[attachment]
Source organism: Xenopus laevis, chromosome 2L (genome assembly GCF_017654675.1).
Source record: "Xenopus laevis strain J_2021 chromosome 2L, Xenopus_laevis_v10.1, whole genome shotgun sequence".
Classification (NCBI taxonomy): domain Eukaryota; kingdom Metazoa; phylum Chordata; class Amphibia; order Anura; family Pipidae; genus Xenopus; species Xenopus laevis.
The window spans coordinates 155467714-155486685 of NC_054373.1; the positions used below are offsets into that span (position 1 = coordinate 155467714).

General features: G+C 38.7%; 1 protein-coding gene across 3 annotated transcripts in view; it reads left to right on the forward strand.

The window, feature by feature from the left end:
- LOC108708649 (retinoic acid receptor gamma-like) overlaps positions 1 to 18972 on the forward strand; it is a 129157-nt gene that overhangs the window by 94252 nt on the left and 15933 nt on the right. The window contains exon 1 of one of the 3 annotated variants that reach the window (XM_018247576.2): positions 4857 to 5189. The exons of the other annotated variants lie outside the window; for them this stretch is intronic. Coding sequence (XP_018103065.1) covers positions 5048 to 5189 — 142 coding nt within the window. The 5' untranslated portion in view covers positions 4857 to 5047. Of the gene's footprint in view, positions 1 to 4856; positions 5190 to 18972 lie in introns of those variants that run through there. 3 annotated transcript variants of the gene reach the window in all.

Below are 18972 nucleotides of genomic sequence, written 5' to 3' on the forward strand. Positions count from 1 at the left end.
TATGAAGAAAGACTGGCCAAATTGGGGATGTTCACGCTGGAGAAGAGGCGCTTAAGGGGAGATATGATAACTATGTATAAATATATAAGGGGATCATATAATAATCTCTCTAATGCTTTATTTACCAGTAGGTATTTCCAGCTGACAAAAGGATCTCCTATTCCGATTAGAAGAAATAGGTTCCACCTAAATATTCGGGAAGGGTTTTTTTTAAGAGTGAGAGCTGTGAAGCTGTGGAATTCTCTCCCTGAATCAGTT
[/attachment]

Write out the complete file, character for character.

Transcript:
Source organism: Xenopus laevis, chromosome 2L (genome assembly GCF_017654675.1).
Source record: "Xenopus laevis strain J_2021 chromosome 2L, Xenopus_laevis_v10.1, whole genome shotgun sequence".
Classification (NCBI taxonomy): domain Eukaryota; kingdom Metazoa; phylum Chordata; class Amphibia; order Anura; family Pipidae; genus Xenopus; species Xenopus laevis.
The window spans coordinates 155467714-155486685 of NC_054373.1; the positions used below are offsets into that span (position 1 = coordinate 155467714).

General features: G+C 38.7%; 1 protein-coding gene across 3 annotated transcripts in view; it reads left to right on the forward strand.

The window, feature by feature from the left end:
- LOC108708649 (retinoic acid receptor gamma-like) overlaps positions 1 to 18972 on the forward strand; it is a 129157-nt gene that overhangs the window by 94252 nt on the left and 15933 nt on the right. The window contains exon 1 of one of the 3 annotated variants that reach the window (XM_018247576.2): positions 4857 to 5189. The exons of the other annotated variants lie outside the window; for them this stretch is intronic. Coding sequence (XP_018103065.1) covers positions 5048 to 5189 — 142 coding nt within the window. The 5' untranslated portion in view covers positions 4857 to 5047. Of the gene's footprint in view, positions 1 to 4856; positions 5190 to 18972 lie in introns of those variants that run through there. 3 annotated transcript variants of the gene reach the window in all.

Below are 18972 nucleotides of genomic sequence, written 5' to 3' on the forward strand. Positions count from 1 at the left end.
TATGAAGAAAGACTGGCCAAATTGGGGATGTTCACGCTGGAGAAGAGGCGCTTAAGGGGAGATATGATAACTATGTATAAATATATAAGGGGATCATATAATAATCTCTCTAATGCTTTATTTACCAGTAGGTATTTCCAGCTGACAAAAGGATCTCCTATTCCGATTAGAAGAAATAGGTTCCACCTAAATATTCGGGAAGGGTTTTTTTTAAGAGTGAGAGCTGTGAAGCTGTGGAATTCTCTCCCTGAATCAGTT